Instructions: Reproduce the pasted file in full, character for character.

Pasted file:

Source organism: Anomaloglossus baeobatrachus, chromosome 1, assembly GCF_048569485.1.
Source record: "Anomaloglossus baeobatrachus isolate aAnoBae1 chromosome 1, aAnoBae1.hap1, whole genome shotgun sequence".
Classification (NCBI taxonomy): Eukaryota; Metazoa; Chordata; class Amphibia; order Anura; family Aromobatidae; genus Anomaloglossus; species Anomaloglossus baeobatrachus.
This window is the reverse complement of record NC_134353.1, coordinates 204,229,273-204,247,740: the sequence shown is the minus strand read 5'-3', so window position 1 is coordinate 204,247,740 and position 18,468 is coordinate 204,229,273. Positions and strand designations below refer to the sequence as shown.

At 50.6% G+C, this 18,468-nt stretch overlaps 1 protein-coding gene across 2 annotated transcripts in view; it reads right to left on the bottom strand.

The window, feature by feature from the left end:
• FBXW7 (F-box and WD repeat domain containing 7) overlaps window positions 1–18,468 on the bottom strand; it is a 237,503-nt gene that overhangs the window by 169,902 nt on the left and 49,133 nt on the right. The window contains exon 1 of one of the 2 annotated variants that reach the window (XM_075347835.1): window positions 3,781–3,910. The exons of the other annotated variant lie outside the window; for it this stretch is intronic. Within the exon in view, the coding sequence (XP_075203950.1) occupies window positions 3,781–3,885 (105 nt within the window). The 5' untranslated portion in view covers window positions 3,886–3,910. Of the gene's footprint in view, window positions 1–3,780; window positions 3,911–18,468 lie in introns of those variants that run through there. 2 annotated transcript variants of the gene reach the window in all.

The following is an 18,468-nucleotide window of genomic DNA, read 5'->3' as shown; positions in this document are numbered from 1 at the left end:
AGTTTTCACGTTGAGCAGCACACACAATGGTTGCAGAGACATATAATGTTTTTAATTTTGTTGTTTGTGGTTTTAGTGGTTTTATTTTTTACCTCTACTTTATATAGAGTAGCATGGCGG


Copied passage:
Source organism: Anomaloglossus baeobatrachus, chromosome 1, assembly GCF_048569485.1.
Source record: "Anomaloglossus baeobatrachus isolate aAnoBae1 chromosome 1, aAnoBae1.hap1, whole genome shotgun sequence".
Classification (NCBI taxonomy): Eukaryota; Metazoa; Chordata; class Amphibia; order Anura; family Aromobatidae; genus Anomaloglossus; species Anomaloglossus baeobatrachus.
This window is the reverse complement of record NC_134353.1, coordinates 204,229,273-204,247,740: the sequence shown is the minus strand read 5'-3', so window position 1 is coordinate 204,247,740 and position 18,468 is coordinate 204,229,273. Positions and strand designations below refer to the sequence as shown.

At 50.6% G+C, this 18,468-nt stretch overlaps 1 protein-coding gene across 2 annotated transcripts in view; it reads right to left on the bottom strand.

The window, feature by feature from the left end:
• FBXW7 (F-box and WD repeat domain containing 7) overlaps window positions 1–18,468 on the bottom strand; it is a 237,503-nt gene that overhangs the window by 169,902 nt on the left and 49,133 nt on the right. The window contains exon 1 of one of the 2 annotated variants that reach the window (XM_075347835.1): window positions 3,781–3,910. The exons of the other annotated variant lie outside the window; for it this stretch is intronic. Within the exon in view, the coding sequence (XP_075203950.1) occupies window positions 3,781–3,885 (105 nt within the window). The 5' untranslated portion in view covers window positions 3,886–3,910. Of the gene's footprint in view, window positions 1–3,780; window positions 3,911–18,468 lie in introns of those variants that run through there. 2 annotated transcript variants of the gene reach the window in all.

The following is an 18,468-nucleotide window of genomic DNA, read 5'->3' as shown; positions in this document are numbered from 1 at the left end:
AGTTTTCACGTTGAGCAGCACACACAATGGTTGCAGAGACATATAATGTTTTTAATTTTGTTGTTTGTGGTTTTAGTGGTTTTATTTTTTACCTCTACTTTATATAGAGTAGCATGGCGG